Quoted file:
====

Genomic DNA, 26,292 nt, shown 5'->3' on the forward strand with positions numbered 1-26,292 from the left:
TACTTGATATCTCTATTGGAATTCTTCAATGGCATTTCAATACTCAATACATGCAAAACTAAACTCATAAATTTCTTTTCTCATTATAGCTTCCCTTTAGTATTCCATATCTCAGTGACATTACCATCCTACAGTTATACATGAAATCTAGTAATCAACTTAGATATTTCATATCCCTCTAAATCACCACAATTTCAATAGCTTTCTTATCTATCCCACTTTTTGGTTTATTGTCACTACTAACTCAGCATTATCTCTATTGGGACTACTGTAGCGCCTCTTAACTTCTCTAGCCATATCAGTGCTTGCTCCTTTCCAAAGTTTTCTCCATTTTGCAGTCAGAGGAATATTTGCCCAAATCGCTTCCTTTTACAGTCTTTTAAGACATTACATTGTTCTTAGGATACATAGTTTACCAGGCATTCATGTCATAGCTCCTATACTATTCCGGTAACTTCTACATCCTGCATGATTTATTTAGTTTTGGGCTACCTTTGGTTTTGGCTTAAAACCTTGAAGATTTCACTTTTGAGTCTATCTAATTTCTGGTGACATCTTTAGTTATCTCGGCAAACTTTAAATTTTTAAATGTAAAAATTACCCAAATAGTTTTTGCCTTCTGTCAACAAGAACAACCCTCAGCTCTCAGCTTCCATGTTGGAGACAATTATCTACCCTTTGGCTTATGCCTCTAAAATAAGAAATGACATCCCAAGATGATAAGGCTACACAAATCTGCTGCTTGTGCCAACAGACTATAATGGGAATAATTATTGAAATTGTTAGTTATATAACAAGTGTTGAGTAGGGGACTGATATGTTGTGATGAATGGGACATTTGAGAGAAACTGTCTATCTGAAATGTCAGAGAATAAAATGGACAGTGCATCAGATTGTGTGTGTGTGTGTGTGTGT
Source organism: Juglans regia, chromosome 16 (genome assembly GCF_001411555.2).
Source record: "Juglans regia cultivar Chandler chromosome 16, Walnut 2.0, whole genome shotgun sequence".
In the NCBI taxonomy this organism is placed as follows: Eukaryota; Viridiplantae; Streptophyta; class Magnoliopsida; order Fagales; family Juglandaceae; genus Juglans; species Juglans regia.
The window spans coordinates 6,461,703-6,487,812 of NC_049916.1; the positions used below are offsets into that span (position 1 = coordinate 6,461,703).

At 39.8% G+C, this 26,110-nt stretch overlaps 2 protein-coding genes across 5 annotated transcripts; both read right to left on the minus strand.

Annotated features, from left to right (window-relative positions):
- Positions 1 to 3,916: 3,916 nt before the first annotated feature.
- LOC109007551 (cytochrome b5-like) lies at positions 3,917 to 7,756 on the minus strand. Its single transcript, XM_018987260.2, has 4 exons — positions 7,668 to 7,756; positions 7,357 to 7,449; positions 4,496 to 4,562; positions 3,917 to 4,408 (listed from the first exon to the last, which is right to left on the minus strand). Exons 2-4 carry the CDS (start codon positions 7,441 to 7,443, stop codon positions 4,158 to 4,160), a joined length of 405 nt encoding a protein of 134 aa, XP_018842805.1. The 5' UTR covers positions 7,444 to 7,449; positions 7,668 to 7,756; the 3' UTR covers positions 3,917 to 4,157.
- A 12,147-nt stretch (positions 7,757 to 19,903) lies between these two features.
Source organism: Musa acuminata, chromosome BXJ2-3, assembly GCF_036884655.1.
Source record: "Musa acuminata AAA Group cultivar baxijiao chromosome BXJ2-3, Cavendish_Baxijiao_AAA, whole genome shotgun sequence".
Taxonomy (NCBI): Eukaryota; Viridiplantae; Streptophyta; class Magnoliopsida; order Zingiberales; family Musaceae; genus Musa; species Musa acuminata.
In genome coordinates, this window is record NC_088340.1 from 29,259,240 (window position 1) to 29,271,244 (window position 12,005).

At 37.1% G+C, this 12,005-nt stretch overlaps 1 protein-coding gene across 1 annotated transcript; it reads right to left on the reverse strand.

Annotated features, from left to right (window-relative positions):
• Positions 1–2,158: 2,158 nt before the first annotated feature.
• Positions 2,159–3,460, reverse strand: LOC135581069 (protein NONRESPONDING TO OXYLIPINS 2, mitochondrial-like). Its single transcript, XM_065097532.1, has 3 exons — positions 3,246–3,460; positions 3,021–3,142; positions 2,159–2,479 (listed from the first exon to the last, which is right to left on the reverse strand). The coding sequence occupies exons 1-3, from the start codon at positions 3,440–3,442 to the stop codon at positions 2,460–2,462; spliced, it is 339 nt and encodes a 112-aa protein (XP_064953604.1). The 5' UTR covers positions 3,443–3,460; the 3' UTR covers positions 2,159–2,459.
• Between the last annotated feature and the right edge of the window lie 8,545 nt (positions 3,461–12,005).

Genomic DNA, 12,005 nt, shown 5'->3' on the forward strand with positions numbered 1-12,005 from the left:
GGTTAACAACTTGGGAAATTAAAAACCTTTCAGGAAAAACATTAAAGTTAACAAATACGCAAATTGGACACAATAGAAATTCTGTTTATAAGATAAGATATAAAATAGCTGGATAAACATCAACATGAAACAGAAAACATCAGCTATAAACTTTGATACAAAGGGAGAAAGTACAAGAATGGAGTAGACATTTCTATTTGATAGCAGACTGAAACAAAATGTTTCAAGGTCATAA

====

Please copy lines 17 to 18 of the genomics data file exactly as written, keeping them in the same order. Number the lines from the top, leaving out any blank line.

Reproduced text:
Annotated features, from left to right (window-relative positions):
• Positions 1–2,158: 2,158 nt before the first annotated feature.